143 is largest number yet to be factored by a quantum algorithm April 11, 2012 by Lisa Zyga Enlarge Quantum factorization of 143 using the adiabatic quantum algorithm. As the system evolves to its ground state k = 6, it reaches a superposition of states 6 and 9, which denotes the answers 11 and 13. Image credit: Xu, et al. ©2012 American Physical Society (Phys.org) -- While factoring an integer is a simple problem when the integer is small, the complexity of factorization greatly increases as the integer increases. When the integer grows to more than 100,000 or so digits, the problem reaches a point at which it becomes too complex to solve using classical computing methods. But quantum computers, with their use of entanglement and superposition, can theoretically factor a number of any size. However, the largest number that has been factored on a quantum processor so far is 21. Now in a new study, physicists have set a new record for quantum factorization by developing the first quantum algorithm that can factor a three-digit integer, 143, into its prime factors, 11 and 13. The physicists, Nanyang Xu at the University of Science and Technology of China in Hefei, China, have published their study on the new quantum computation algorithm in a recent issue of Physical Review Letters. They explain that, despite the potential for factoring any size number, quantum algorithms still face fundamental challenges. “Quantum algorithms can theoretically solve the factoring problem; however, it is still challenging for today’s technologies to control a lot of qubits for a long enough time to factor a larger number,” Xu told Phys.org. “The environmental noises and other imperfections make the quantum system so fragile that decoherence could destroy everything stored in qubits in a short time.” As the physicists note in their study, the first and most well-known quantum algorithm for factorization is Shor's algorithm, which was developed by mathematician Peter Shor in 1994. This algorithm, which involves quantum entanglement, is based on a circuit model in which a sequence of operations is performed to solve the problem. In the current study, Xu and coauthors use an alternative to Shor's algorithm called adiabatic quantum computation (AQC). Proposed by Edward Farhi, et al., in 2001, AQC was developed for optimization problems, in which the best value of many possible values is sought. Several computational problems, including factoring, have been formulated as optimization problems and then solved using AQC. Here, the scientists' algorithm builds on one of these formulations by Peng, et al., in 2008, which used AQC to factor the largest number before now, 21. Unlike Shor's algorithm, AQC does not run through a sequence of operations, but instead relies on quantum adiabatic processes. More specifically, the algorithm finds a mathematical function called the Hamiltonian in which all possible solutions are encoded as eigenstates, and the correct solution is encoded as the ground state. To solve a problem, the algorithm gradually evolves the Hamiltonian according to a mathematical equation, resulting in the system reaching its ground state and providing the correct answer. (In its physical implementation, the system consists of a liquid-crystal nuclear magnetic resonance (NMR) system like those used in magnetic resonance imaging (MRI), in which magnetic nuclei absorb and re-emit radiation at a specific frequency.) While the adiabatic-based strategy works well in theory, in reality it still faces challenges when factoring large numbers because the Hamiltonian's spectrum of all possible eigenstates grows exponentially with the size of the integer. So Xu and coauthors developed a way to suppress the spectrum's growth by simplifying the mathematical equations governing the Hamiltonian. In the end, the physicists' simplified equations significantly decreased the growth rate of the spectrum to make it easier to factor larger numbers than before. “We use a new method and reduce the qubits needed in the algorithm, which finally made the factorization of 143 available in realization,” Xu said. “Our work shows the practical importance of the adiabatic quantum algorithm.” In the future, the strategies used here could lead to even larger integer factorization by quantum algorithms. “It is possible to factor a larger number using the strategies in our current paper on current quantum computing platforms,” Xu said. “In this issue, we plan to improve our control ability towards the NMR quantum processor to factor a larger number, and the exact time complexity of the algorithm is still an open question.” 143 is largest number yet to be factored by a quantum algorithm

Quantum internet: Physicists build first elementary quantum network April 11, 2012 Enlarge Single atoms form the nodes of an elementary quantum network in which quantum information is transmitted via the controlled exchange of single photons. Graphic by Andreas Neuzner, MPQ (Phys.org) -- A team of scientists at the Max Planck Institute of Quantum Optics realizes a first elementary quantum network based on interfaces between single atoms and photons. Whether it comes to phoning a friend or to using the internet – our daily communication is based on sophisticated networks, with data being transferred at the speed of light between different nodes. It is a tremendous challenge to build corresponding networks for the exchange of quantum information. These quantum networks would differ profoundly from their classical counterparts: Besides giving insights into fundamental questions in physics, they could also have applications in secure communication and the simulation of complex many-body systems, or they could be used for distributed quantum computing. One prerequisite for functional quantum networks are stationary nodes that allow for the reversible exchange of quantum information. A major breakthrough in this field has now been achieved by scientists in the group of Professor Gerhard Rempe, director at the Max Planck Institute of Quantum Optics and head of the Quantum Dynamics division: The physicists have set up the first elementary quantum network. It consists of two coupled single-atom nodes that communicate quantum information via the coherent exchange of single photons. “This approach to quantum networking is particularly promising because it provides a clear perspective for scalability”, Professor Rempe points out. Quantum information is extremely fragile and cannot be cloned. In order to prevent alteration or even the loss of the information, it is necessary to have perfect control over all quantum network components. The smallest stationary memory for quantum information is a single atom, and single photons represent the perfect messengers. Efficient information transfer between an atom and a photon, however, requires strong interaction between the two, which cannot be achieved with atoms in free space. Following a proposal from Professor Ignacio Cirac (director at the MPQ and head of the Theory division), the group of Professor Rempe has invested many years working on systems in which single atoms are embedded in optical cavities. These cavities are composed of two highly reflecting mirrors placed at a very short distance. The emission of photons from an atom inside a cavity is directed and can therefore be sent to other network nodes in a controlled way. A photon entering the cavity is reflected between the mirrors several thousand times. In this way, the atom-photon interaction is strongly enhanced, and the atom can absorb the photon coherently and with high efficiency. The first experimental challenge was to quasi-permanently trap the atom in the cavity. This was achieved via fine-tuned laser beams, meaning the least disturbance of the atom. In the next step, the physicists achieved controlled emission of single photons from the trapped atom. Finally, they could prove that the single-atom-cavity system represents a perfect interface for storing the information encoded in a single photon, and they were able to transfer it onto a second single photon after a certain storage time. The present work is another milestone on the way towards a large-scale quantum network. For the first time, two such systems were connected, and quantum information was exchanged between them with high efficiency and fidelity. The two systems, each representing a network node, are installed in two laboratories separated by 21 metres and are connected via a 60-metre long optical fibre. Quantum networks exhibit peculiar properties not found in their classical counterparts. This is due to the fundamentally different behaviour of the exchanged information: while a classical bit represents either 1 or 0, a quantum bit can take both values at the same time, a phenomenon called “coherent superposition”. A measurement however projects the quantum bit onto one of the two values. In the single atom, the quantum information is encoded in a coherent superposition of two energy levels. When the atom at node A emits a photon, stimulated by a light pulses from a control laser, its quantum state is mapped onto the polarization state of the photon. Via the optical fibre the photon reaches node B where it is coherently absorbed. During this process, the quantum state originally prepared in atom A gets transferred onto the atom at node B. As a result, A is capable of receiving the next photon, while B is ready to send the stored information back to A or to any other node. It is this symmetric and reversible feature that makes the scheme scalable to arbitrary network configurations, consisting of many atom-cavity nodes. The atomic quantum states are read out by mapping them again onto the polarization of single photons which can easily be measured. “We were able to prove that the quantum states can be transferred much better than possible with any classical network. In fact, we demonstrate the feasibility of the theoretical approach developed by Professor Cirac,” Dr. Stephan Ritter, leader of the experiment, explains. In yet another step the scientists succeeded in generating “quantum mechanical entanglement” between the two nodes. Entanglement is a feature unique to quantum objects. It connects them in such a way that their properties are strongly correlated in a non-trivial way, no matter how far they are separated in space. This phenomenon, predicted nearly a hundred years ago, was dubbed by Albert Einstein (who did not really believe in it) “spooky action at a distance”. In order to achieve entanglement between the two network nodes, the polarization of the single photon emitted by atom A is now entangled with the atomic quantum state. Once the photon gets absorbed, this entanglement gets transferred onto atom B. In fact, this is the first time that entanglement has been created between massive particles separated by such a large distance, making it the world’s “largest” quantum system with massive particles. “We have realized the first prototype of a quantum network”, Stephan Ritter concludes. “We achieve reversible exchange of quantum information between the nodes. Furthermore, we can generate remote entanglement between the two nodes and keep it for about 100 microseconds, whereas the generation of the entanglement takes only about one microsecond. Entanglement of two systems separated by a large distance is a fascinating phenomenon in itself. However, it could also serve as a resource for the teleportation of quantum information. One day, this might not only make it possible to communicate quantum information over very large distances, but might enable an entire quantum internet.” Quantum internet: Physicists build first elementary quantum network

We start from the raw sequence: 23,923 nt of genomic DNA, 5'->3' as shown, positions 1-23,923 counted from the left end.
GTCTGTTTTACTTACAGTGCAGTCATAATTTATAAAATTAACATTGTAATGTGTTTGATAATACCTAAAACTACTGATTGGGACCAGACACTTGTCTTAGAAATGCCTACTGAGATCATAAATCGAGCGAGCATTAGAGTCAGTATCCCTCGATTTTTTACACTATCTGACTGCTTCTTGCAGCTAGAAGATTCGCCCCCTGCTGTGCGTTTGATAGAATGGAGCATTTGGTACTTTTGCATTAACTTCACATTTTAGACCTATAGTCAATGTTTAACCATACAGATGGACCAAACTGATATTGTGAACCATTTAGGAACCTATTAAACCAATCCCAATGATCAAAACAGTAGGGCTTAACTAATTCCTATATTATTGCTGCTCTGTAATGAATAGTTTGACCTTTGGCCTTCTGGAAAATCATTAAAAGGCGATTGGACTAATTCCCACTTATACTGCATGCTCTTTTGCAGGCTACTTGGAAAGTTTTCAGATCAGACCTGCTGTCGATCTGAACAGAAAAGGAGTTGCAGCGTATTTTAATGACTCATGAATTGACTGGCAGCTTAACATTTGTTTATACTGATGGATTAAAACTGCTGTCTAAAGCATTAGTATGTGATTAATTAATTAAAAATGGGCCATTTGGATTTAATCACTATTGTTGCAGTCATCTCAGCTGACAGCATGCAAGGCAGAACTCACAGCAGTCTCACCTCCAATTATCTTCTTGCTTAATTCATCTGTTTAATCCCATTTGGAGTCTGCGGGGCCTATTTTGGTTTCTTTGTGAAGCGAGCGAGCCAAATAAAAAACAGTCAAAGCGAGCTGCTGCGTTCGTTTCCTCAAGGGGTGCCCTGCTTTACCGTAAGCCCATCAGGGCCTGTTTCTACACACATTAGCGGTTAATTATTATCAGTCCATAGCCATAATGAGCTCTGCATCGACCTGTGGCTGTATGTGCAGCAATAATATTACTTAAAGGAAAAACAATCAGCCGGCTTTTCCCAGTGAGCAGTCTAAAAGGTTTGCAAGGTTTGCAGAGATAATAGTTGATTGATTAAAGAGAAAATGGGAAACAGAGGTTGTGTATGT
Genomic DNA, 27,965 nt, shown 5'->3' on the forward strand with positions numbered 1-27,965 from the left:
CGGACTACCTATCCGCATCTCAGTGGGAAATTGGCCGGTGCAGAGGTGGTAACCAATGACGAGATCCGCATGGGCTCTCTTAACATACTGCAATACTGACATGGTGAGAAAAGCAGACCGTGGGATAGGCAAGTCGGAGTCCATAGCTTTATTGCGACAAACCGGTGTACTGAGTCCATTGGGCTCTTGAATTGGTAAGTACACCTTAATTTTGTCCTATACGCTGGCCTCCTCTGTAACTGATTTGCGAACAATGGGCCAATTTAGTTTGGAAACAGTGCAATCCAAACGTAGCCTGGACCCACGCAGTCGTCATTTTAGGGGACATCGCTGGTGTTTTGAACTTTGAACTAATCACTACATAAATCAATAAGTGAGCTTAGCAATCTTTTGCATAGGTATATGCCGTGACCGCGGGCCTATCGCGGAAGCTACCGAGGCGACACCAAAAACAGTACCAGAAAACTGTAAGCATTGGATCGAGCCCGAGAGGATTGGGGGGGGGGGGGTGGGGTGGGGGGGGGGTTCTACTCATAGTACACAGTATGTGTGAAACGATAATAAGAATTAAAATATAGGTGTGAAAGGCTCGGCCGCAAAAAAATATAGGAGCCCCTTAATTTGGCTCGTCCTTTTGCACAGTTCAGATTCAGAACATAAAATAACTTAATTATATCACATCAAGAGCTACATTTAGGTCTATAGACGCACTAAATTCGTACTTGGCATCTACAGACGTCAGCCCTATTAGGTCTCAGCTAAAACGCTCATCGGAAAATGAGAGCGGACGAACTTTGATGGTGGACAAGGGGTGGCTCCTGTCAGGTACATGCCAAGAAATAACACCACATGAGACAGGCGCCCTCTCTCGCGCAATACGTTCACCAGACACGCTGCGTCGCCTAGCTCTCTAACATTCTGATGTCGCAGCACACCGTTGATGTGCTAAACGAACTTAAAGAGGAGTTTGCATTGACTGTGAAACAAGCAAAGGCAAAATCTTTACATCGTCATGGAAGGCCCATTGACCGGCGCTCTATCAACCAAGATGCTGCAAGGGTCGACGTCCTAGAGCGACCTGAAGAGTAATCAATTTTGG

Quantum factorization of 143 using the adiabatic quantum algorithm.... I can factor 143 in my sleep. Computers have a long way to go to match the human brain. Which is understandable, since the human brain invented them in the first place.

It is quite possible -- maybe even probable -- that computerized "intelligence" will outstrip its creator's "intelligence" in the relatively near future. See, Ray Kuzweil, The Singularity is Near. A very cool book.

Well, some people have less intelligence than computers...so I see your point....sort of Outstripping a creator is a bit of a stretch.